As the debate over the transportation dollars intensifies in the statehouse, there will be plenty of citations from a report released earlier this month by TRIP, a national transportation research group.
The toll traffic takes in vehicle costs, delays and crashes from “deficient” roads is staggering, according to the nonprofit research organization that is sponsored by insurance companies and businesses involved in highway and transit engineering.
In Denver, residents pay an average of $2,162 a year in fuel, repairs and operations because of crowded or bumpy roads. In Colorado Springs the estimate is $1,954. Northern Colorado residents pay an extra $1,396; Grand Junction, $1,264; and Pueblo, $1,553.
“With an economy based largely on manufacturing, agriculture, natural resource extraction and tourism, the quality of Colorado’s transportation system plays a vital role in the state’s economic growth and quality of life,” according to the report.
People are driving 22 percent more miles in Colorado in 2015 than they did in 2000, and by 2030 the mileage is expected to increase another 20 percent, researchers said.
The Colorado Department of Transportation has identified $9 billion in needs. The legislature is working on a plan to borrow $3.5 billion in bonds.
Last week House and Senate leaders unveiled a plan to raise $667 million annually with a 0.62 percent sales tax hike. The plan, however, has to get past opposition in the legislature and pass on the ballot in November.
“The TRIP report provides further evidence that the need to meaningfully address our state’s transportation system with a balanced and pragmatic funding and finance approach is great,” said Sandra Hagen Solin, who represents the main statewide coalition pushing for more transportation, Fix Colorado Roads.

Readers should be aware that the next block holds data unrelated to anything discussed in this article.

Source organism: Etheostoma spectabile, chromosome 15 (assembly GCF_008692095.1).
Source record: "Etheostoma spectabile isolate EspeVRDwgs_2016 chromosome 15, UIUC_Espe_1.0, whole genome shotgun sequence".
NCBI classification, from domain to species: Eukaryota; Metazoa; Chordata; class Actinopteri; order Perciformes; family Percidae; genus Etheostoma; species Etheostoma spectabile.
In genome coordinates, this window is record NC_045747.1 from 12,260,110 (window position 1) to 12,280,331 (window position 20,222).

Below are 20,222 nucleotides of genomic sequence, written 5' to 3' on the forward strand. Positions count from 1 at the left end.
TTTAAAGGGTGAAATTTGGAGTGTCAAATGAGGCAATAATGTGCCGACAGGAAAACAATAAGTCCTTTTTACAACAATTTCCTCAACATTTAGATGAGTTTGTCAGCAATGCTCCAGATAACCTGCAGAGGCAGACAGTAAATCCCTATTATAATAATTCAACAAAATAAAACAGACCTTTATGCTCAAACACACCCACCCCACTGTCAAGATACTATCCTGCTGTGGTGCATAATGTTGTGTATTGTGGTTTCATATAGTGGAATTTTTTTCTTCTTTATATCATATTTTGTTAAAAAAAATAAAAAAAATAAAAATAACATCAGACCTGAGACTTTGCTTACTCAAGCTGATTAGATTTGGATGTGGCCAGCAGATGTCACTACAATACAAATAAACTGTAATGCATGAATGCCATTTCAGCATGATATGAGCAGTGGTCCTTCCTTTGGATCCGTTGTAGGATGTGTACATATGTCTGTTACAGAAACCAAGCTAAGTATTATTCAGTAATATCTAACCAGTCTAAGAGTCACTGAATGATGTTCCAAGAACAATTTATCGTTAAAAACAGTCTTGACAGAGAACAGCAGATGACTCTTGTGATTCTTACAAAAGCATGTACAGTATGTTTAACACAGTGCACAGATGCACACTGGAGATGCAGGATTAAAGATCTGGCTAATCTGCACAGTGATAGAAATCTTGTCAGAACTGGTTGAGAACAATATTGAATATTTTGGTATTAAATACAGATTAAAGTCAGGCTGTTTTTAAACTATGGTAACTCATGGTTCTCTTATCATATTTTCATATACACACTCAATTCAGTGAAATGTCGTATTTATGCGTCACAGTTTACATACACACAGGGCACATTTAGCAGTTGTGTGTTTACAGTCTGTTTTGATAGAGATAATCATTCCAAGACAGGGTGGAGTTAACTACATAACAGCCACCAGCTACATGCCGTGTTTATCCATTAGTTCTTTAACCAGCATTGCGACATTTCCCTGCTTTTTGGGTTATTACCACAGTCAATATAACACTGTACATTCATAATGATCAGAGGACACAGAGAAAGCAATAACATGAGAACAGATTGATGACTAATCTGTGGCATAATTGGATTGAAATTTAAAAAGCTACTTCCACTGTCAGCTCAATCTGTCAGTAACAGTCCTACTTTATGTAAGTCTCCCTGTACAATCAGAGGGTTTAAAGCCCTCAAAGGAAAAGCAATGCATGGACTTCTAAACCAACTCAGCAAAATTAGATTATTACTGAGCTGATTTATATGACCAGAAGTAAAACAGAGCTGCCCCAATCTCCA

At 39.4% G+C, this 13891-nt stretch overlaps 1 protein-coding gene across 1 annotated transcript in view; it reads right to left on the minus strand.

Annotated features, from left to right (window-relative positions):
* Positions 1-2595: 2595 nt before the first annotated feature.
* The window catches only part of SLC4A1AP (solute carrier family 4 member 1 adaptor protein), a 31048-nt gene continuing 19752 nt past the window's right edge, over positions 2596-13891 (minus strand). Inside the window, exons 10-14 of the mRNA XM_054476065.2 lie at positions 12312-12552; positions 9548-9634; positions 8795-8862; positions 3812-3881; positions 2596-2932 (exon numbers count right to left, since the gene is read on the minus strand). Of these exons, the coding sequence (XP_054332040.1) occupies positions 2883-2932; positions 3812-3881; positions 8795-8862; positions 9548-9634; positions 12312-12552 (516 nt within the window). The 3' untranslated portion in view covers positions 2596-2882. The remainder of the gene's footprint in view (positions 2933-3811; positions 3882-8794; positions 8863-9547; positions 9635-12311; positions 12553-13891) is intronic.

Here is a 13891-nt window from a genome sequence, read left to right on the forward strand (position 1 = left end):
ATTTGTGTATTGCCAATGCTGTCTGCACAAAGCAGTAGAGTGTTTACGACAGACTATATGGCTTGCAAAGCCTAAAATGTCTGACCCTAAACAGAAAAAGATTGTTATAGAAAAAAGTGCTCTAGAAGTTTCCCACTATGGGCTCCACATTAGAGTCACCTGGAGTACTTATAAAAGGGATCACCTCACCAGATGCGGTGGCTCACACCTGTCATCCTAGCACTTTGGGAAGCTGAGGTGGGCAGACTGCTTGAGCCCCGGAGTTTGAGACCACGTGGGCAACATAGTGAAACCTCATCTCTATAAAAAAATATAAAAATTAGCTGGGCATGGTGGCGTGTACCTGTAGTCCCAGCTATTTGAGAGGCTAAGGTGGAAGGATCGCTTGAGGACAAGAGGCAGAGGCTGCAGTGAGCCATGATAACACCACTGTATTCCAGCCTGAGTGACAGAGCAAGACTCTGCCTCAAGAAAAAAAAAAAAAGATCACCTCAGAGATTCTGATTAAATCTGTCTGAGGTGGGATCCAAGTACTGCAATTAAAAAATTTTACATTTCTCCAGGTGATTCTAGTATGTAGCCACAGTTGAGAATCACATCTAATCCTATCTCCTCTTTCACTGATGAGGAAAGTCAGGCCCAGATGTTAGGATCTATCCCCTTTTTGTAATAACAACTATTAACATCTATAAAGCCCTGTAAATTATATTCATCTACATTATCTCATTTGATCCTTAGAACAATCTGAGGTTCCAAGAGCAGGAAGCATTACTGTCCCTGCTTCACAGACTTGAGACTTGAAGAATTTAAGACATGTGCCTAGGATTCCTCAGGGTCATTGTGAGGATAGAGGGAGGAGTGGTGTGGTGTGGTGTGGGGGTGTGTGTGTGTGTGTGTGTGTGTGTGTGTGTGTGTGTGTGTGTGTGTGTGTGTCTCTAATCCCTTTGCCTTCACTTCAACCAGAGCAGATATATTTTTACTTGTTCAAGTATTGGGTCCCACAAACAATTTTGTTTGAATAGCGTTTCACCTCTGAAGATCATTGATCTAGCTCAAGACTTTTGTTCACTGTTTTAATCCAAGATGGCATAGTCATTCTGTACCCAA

“With an average cost to the metro area driver of over $2,000, the cost of our leaders doing nothing has become unacceptable. Fortunately, the conversation among leaders has begun.”
The report says 41 percent of Colorado’s major urban routes are in “poor” condition, and another 43 percent are in “mediocre” or fair condition. That leaves just 15 percent are in “good” condition.
TRIP cites the Federal Highway Administration’s estimate that for every $1 spent on transportation improvements yields an average $5.20 in reduced vehicle maintenance costs, delays, fuel consumption and safety.
Other findings include:
Traffic crashes in Colorado imposed a total of $4.9 billion in economic costs in 2015. TRIP estimates that traffic crashes in which roadway features were likely a contributing factor imposed $1.6 billion in economic costs in 2015.
According to a 2015 National Highway Traffic Safety Administration (NHTSA) report, the economic costs of traffic crashes includes work and household productivity losses, property damage, medical costs, rehabilitation costs, legal and court costs, congestion costs and emergency services.
Roadway features that impact safety include the number of lanes, lane widths, lighting, lane markings, rumble strips, shoulders, guard rails, other shielding devices, median barriers and intersection design. The cost of serious crashes includes lost productivity, lost earnings, medical costs and emergency services.